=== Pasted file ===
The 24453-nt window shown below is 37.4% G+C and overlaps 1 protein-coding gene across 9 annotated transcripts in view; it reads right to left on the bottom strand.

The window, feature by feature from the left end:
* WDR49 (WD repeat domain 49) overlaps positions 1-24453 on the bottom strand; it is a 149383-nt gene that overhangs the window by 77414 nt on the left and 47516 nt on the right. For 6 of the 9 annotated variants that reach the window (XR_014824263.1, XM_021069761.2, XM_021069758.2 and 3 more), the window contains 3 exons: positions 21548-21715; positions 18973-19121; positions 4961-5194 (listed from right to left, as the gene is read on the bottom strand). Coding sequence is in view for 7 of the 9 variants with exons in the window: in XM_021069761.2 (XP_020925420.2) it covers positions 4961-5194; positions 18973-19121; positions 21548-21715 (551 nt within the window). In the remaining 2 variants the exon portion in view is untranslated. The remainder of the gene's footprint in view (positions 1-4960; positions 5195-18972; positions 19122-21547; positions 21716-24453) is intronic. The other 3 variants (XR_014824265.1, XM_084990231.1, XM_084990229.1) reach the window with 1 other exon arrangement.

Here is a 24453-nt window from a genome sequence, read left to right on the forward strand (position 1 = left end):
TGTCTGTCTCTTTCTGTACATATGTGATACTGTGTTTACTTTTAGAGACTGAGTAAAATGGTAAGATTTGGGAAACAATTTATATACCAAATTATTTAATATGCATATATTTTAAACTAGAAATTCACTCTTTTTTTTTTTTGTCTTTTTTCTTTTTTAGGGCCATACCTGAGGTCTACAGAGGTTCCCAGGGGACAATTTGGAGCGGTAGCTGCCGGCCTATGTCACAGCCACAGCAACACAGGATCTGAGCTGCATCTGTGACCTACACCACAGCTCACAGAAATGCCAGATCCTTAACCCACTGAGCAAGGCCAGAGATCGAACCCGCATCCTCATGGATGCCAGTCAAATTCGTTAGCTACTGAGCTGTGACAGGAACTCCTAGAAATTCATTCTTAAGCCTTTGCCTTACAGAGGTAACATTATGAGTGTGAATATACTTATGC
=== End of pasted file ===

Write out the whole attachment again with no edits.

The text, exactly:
The 24453-nt window shown below is 37.4% G+C and overlaps 1 protein-coding gene across 9 annotated transcripts in view; it reads right to left on the bottom strand.

The window, feature by feature from the left end:
* WDR49 (WD repeat domain 49) overlaps positions 1-24453 on the bottom strand; it is a 149383-nt gene that overhangs the window by 77414 nt on the left and 47516 nt on the right. For 6 of the 9 annotated variants that reach the window (XR_014824263.1, XM_021069761.2, XM_021069758.2 and 3 more), the window contains 3 exons: positions 21548-21715; positions 18973-19121; positions 4961-5194 (listed from right to left, as the gene is read on the bottom strand). Coding sequence is in view for 7 of the 9 variants with exons in the window: in XM_021069761.2 (XP_020925420.2) it covers positions 4961-5194; positions 18973-19121; positions 21548-21715 (551 nt within the window). In the remaining 2 variants the exon portion in view is untranslated. The remainder of the gene's footprint in view (positions 1-4960; positions 5195-18972; positions 19122-21547; positions 21716-24453) is intronic. The other 3 variants (XR_014824265.1, XM_084990231.1, XM_084990229.1) reach the window with 1 other exon arrangement.

Here is a 24453-nt window from a genome sequence, read left to right on the forward strand (position 1 = left end):
TGTCTGTCTCTTTCTGTACATATGTGATACTGTGTTTACTTTTAGAGACTGAGTAAAATGGTAAGATTTGGGAAACAATTTATATACCAAATTATTTAATATGCATATATTTTAAACTAGAAATTCACTCTTTTTTTTTTTTGTCTTTTTTCTTTTTTAGGGCCATACCTGAGGTCTACAGAGGTTCCCAGGGGACAATTTGGAGCGGTAGCTGCCGGCCTATGTCACAGCCACAGCAACACAGGATCTGAGCTGCATCTGTGACCTACACCACAGCTCACAGAAATGCCAGATCCTTAACCCACTGAGCAAGGCCAGAGATCGAACCCGCATCCTCATGGATGCCAGTCAAATTCGTTAGCTACTGAGCTGTGACAGGAACTCCTAGAAATTCATTCTTAAGCCTTTGCCTTACAGAGGTAACATTATGAGTGTGAATATACTTATGC